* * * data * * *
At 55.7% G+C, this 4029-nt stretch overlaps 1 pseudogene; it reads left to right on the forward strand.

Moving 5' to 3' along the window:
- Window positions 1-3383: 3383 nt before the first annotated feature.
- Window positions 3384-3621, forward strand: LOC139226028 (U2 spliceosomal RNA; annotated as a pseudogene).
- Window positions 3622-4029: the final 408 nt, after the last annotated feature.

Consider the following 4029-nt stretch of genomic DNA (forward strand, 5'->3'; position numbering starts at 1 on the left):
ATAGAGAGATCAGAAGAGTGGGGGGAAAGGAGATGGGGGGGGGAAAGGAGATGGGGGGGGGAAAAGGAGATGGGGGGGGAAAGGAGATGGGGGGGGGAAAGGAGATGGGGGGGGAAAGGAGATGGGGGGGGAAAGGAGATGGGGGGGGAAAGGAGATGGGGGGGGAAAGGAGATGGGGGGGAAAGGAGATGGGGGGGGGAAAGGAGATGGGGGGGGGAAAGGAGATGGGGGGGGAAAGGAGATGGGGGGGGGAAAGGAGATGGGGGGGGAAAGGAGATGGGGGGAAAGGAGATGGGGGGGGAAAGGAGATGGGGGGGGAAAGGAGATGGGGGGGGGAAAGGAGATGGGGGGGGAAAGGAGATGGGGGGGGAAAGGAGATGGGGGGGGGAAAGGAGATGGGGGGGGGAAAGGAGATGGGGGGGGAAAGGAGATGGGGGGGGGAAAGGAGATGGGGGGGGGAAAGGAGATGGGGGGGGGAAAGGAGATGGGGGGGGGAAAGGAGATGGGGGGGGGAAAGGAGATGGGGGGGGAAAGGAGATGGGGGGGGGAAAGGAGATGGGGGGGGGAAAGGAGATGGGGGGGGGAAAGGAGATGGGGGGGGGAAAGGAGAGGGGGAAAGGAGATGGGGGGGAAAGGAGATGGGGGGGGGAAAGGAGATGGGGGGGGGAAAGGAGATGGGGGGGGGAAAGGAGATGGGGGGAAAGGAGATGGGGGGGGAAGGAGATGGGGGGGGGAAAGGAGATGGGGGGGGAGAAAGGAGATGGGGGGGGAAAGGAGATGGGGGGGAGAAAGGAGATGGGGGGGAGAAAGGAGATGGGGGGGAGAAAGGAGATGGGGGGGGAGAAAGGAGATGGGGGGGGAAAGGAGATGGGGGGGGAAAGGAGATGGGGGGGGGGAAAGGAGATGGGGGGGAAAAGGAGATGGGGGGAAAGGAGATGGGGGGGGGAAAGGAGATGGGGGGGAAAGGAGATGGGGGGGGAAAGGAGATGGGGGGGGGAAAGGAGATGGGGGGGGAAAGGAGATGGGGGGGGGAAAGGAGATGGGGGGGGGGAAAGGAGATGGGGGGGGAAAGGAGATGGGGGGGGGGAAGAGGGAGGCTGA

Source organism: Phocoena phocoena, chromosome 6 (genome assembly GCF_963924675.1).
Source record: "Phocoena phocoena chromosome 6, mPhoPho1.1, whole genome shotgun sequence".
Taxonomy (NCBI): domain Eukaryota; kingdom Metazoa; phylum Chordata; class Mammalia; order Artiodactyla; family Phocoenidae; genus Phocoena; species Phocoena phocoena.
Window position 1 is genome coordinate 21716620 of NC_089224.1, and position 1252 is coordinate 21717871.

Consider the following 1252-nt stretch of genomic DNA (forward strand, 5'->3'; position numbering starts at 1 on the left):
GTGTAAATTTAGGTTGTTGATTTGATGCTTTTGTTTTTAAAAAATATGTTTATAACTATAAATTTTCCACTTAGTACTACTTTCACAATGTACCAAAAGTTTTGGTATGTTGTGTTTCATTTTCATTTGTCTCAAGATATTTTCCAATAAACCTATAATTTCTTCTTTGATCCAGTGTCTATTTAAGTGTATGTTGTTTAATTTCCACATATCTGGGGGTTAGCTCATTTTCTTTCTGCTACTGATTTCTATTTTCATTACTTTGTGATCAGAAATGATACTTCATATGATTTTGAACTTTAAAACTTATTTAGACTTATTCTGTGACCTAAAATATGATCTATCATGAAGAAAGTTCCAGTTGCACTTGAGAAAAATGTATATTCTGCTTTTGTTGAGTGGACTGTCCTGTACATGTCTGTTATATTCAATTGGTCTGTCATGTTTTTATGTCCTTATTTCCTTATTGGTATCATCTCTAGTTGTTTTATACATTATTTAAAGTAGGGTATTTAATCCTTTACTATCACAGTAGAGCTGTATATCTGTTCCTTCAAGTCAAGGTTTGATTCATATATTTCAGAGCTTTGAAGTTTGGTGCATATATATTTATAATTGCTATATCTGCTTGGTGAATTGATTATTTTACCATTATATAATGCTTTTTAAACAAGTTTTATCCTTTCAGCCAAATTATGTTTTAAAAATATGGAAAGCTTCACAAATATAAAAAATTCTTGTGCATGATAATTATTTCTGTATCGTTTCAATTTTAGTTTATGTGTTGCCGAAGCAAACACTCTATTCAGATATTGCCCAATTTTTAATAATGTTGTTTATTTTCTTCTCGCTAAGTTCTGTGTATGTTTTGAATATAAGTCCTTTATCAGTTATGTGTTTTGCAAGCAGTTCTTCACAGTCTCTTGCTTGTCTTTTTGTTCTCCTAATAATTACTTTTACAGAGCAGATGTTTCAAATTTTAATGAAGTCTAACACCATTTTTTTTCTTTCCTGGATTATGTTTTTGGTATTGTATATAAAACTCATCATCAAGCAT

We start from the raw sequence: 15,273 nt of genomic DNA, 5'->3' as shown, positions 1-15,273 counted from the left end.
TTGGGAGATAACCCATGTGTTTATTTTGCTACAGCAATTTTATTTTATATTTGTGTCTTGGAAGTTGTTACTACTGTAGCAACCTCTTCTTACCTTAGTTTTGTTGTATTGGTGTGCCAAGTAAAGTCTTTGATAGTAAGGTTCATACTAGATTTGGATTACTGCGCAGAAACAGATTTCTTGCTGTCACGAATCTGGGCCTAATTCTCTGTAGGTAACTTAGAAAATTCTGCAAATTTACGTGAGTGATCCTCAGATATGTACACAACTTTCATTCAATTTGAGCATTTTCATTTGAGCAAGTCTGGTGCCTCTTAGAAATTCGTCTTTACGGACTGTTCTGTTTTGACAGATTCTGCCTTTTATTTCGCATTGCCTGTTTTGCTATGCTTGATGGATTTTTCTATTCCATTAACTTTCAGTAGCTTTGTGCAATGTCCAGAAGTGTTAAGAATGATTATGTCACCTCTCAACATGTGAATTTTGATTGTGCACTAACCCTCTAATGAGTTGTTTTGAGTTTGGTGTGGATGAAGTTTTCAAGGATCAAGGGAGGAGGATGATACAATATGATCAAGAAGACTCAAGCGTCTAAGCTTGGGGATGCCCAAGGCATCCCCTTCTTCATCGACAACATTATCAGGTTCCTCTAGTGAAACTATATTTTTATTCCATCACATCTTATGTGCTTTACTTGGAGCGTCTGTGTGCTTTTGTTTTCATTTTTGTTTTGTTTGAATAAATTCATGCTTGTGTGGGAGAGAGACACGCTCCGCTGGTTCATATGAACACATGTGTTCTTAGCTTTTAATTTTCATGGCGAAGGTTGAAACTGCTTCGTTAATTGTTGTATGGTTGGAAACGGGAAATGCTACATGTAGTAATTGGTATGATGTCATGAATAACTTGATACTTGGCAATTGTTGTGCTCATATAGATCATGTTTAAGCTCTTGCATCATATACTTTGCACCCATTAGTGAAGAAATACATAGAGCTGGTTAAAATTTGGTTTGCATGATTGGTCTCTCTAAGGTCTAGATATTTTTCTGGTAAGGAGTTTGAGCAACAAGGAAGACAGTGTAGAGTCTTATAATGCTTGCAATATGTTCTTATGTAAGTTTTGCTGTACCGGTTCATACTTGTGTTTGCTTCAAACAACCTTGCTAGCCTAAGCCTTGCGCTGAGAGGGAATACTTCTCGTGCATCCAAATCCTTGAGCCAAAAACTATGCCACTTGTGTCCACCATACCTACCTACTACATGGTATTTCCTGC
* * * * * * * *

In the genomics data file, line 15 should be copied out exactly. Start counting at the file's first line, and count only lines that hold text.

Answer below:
TTGGGAGATAACCCATGTGTTTATTTTGCTACAGCAATTTTATTTTATATTTGTGTCTTGGAAGTTGTTACTACTGTAGCAACCTCTTCTTACCTTAGTTTTGTTGTATTGGTGTGCCAAGTAAAGTCTTTGATAGTAAGGTTCATACTAGATTTGGATTACTGCGCAGAAACAGATTTCTTGCTGTCACGAATCTGGGCCTAATTCTCTGTAGGTAACTTAGAAAATTCTGCAAATTTACGTGAGTGATCCTCAGATATGTACACAACTTTCATTCAATTTGAGCATTTTCATTTGAGCAAGTCTGGTGCCTCTTAGAAATTCGTCTTTACGGACTGTTCTGTTTTGACAGATTCTGCCTTTTATTTCGCATTGCCTGTTTTGCTATGCTTGATGGATTTTTCTATTCCATTAACTTTCAGTAGCTTTGTGCAATGTCCAGAAGTGTTAAGAATGATTATGTCACCTCTCAACATGTGAATTTTGATTGTGCACTAACCCTCTAATGAGTTGTTTTGAGTTTGGTGTGGATGAAGTTTTCAAGGATCAAGGGAGGAGGATGATACAATATGATCAAGAAGACTCAAGCGTCTAAGCTTGGGGATGCCCAAGGCATCCCCTTCTTCATCGACAACATTATCAGGTTCCTCTAGTGAAACTATATTTTTATTCCATCACATCTTATGTGCTTTACTTGGAGCGTCTGTGTGCTTTTGTTTTCATTTTTGTTTTGTTTGAATAAATTCATGCTTGTGTGGGAGAGAGACACGCTCCGCTGGTTCATATGAACACATGTGTTCTTAGCTTTTAATTTTCATGGCGAAGGTTGAAACTGCTTCGTTAATTGTTGTATGGTTGGAAACGGGAAATGCTACATGTAGTAATTGGTATGATGTCATGAATAACTTGATACTTGGCAATTGTTGTGCTCATATAGATCATGTTTAAGCTCTTGCATCATATACTTTGCACCCATTAGTGAAGAAATACATAGAGCTGGTTAAAATTTGGTTTGCATGATTGGTCTCTCTAAGGTCTAGATATTTTTCTGGTAAGGAGTTTGAGCAACAAGGAAGACAGTGTAGAGTCTTATAATGCTTGCAATATGTTCTTATGTAAGTTTTGCTGTACCGGTTCATACTTGTGTTTGCTTCAAACAACCTTGCTAGCCTAAGCCTTGCGCTGAGAGGGAATACTTCTCGTGCATCCAAATCCTTGAGCCAAAAACTATGCCACTTGTGTCCACCATACCTACCTACTACATGGTATTTCCTGC